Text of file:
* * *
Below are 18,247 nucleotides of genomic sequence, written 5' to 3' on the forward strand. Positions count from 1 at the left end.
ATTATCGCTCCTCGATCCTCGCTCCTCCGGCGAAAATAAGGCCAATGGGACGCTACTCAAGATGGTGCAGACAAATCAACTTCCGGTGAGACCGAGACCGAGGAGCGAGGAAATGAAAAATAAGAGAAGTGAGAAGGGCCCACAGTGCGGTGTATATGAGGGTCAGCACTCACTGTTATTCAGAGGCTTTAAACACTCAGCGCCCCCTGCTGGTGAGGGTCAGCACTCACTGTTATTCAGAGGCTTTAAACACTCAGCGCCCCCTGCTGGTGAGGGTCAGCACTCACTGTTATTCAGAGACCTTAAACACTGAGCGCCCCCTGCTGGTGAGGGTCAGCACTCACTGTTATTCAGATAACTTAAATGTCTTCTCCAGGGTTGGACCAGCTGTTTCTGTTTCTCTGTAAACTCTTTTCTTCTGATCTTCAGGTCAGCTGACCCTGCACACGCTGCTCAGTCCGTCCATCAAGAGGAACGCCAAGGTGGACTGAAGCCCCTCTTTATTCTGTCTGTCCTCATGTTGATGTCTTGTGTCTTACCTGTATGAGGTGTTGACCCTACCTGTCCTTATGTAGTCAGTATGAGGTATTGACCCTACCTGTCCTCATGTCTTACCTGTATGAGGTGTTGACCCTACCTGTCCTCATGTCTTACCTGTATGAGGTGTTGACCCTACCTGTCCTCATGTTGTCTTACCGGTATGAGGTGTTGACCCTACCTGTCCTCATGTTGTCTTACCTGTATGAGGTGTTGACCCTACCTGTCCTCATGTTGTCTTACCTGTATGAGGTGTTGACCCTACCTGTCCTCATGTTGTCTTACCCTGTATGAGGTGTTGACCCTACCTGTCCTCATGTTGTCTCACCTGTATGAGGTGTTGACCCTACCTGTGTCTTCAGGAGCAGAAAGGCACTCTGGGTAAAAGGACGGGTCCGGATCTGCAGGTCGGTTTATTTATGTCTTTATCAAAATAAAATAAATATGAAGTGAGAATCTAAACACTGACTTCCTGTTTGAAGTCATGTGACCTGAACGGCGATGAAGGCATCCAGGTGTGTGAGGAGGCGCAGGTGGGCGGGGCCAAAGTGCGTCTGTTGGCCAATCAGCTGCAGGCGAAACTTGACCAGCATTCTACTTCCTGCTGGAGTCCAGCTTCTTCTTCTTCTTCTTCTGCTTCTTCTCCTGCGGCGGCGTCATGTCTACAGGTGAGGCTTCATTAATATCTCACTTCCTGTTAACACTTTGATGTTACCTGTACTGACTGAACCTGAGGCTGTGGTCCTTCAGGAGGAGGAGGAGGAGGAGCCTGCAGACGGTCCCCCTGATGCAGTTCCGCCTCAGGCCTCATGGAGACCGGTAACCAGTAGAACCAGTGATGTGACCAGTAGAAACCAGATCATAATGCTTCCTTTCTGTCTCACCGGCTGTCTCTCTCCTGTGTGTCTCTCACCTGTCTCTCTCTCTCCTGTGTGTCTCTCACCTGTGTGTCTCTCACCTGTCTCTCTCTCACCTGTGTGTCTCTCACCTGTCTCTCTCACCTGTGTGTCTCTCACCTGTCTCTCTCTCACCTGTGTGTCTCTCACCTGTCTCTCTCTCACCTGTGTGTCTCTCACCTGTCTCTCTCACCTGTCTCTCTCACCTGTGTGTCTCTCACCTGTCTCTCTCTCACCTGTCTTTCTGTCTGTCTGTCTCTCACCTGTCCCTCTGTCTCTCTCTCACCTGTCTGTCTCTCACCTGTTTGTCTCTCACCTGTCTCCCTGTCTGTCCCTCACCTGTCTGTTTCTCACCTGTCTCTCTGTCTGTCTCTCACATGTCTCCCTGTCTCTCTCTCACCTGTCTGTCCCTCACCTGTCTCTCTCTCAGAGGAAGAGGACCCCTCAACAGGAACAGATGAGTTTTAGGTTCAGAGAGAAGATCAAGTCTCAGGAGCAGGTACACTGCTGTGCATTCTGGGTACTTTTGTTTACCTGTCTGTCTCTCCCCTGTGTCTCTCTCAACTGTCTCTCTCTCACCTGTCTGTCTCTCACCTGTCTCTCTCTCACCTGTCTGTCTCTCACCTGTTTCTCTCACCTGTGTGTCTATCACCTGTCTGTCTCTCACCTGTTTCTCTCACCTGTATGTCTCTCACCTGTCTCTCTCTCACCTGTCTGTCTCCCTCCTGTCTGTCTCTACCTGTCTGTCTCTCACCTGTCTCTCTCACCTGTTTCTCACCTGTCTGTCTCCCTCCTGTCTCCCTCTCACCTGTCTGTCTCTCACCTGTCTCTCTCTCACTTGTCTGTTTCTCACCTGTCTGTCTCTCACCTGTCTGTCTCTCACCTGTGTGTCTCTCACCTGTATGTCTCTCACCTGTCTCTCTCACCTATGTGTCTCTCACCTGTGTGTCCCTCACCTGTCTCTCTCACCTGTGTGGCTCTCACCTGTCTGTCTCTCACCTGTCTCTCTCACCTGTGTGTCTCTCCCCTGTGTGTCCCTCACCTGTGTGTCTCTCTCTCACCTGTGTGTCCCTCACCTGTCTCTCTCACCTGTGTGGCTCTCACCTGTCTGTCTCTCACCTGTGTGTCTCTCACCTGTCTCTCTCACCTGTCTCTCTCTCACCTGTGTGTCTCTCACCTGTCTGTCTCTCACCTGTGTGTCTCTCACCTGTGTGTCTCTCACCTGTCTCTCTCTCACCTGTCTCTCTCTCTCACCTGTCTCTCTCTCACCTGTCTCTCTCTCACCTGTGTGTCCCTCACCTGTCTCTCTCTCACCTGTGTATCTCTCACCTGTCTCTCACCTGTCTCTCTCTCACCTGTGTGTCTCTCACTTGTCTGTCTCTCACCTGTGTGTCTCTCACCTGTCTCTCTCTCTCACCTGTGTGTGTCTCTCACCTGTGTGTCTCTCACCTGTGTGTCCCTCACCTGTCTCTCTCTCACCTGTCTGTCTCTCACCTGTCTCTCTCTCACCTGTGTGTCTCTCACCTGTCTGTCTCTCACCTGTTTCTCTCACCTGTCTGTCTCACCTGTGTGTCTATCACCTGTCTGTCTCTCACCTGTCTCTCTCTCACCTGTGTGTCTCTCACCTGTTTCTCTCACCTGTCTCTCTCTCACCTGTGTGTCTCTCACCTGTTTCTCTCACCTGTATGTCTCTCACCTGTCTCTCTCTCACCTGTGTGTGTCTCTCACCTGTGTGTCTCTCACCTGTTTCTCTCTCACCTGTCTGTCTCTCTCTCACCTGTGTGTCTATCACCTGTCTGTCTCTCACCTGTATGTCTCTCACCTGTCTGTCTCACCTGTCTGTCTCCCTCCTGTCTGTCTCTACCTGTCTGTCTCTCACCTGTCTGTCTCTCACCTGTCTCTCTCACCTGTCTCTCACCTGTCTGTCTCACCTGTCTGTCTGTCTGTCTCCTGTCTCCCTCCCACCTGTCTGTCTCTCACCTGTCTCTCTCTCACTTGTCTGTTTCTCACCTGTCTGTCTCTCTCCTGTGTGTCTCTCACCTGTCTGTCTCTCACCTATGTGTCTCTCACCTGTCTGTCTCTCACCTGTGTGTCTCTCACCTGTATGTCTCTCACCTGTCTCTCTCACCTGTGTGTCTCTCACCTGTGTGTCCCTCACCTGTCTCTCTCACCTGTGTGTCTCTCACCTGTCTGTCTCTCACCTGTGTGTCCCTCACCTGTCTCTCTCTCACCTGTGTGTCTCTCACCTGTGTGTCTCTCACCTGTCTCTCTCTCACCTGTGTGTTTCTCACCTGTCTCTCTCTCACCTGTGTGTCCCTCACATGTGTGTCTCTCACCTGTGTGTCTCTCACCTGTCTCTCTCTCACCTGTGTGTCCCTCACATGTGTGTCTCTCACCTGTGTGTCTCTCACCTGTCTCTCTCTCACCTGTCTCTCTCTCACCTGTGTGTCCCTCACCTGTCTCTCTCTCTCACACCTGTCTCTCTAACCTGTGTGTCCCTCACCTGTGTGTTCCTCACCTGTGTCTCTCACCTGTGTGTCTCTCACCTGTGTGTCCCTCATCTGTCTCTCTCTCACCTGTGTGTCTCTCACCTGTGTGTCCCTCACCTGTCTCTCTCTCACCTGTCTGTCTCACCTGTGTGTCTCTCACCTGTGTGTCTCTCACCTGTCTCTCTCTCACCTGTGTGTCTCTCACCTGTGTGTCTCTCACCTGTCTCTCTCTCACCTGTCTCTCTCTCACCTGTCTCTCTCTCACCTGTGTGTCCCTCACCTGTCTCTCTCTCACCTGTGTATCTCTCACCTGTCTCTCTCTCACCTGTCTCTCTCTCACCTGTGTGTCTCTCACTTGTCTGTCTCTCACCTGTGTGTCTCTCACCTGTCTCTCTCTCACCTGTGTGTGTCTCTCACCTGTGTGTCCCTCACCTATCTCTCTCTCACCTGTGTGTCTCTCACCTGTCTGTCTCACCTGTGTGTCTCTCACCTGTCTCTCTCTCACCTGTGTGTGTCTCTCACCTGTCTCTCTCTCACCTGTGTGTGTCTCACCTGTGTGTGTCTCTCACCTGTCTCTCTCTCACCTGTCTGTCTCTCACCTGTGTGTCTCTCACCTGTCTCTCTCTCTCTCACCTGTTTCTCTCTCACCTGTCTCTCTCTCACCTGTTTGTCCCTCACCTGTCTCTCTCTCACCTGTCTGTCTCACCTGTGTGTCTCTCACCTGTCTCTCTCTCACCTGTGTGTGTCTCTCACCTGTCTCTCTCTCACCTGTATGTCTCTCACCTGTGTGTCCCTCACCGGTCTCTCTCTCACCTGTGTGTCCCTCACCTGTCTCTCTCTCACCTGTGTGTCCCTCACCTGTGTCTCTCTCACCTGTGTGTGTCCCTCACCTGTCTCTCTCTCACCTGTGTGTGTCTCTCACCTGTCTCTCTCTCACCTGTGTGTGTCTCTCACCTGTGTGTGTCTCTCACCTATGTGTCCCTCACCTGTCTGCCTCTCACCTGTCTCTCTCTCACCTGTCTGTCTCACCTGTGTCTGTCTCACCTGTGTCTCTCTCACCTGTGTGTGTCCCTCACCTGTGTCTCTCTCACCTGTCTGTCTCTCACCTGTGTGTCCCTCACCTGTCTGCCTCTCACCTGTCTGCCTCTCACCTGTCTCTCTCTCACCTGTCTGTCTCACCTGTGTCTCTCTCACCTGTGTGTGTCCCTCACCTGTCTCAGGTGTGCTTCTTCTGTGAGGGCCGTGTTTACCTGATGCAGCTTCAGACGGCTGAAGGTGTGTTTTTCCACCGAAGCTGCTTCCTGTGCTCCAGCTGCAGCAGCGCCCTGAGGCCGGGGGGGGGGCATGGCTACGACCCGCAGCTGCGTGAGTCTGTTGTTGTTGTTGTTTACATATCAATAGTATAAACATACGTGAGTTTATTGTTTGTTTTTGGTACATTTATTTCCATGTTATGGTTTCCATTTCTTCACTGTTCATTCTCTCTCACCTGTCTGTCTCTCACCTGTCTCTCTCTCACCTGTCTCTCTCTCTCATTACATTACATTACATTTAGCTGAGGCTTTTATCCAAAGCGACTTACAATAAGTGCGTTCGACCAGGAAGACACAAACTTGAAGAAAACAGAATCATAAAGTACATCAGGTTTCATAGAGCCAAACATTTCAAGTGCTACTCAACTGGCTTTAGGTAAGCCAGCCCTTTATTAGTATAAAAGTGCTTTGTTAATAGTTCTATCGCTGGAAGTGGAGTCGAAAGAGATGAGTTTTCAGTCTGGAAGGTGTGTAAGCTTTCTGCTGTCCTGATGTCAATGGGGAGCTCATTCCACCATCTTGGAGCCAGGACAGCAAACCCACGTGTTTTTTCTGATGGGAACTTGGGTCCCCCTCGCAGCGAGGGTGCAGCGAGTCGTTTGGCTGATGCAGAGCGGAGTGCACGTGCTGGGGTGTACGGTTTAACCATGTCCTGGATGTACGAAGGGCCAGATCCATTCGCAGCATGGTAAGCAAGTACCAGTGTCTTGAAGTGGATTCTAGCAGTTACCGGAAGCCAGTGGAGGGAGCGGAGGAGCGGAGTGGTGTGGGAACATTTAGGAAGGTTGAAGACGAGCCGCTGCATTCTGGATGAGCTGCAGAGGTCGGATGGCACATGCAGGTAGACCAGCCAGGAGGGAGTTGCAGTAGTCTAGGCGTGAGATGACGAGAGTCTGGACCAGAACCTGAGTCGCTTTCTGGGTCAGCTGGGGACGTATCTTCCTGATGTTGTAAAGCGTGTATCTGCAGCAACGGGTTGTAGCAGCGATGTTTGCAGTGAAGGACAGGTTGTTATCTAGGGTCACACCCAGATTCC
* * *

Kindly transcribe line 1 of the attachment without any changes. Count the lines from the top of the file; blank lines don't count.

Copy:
Below are 18,247 nucleotides of genomic sequence, written 5' to 3' on the forward strand. Positions count from 1 at the left end.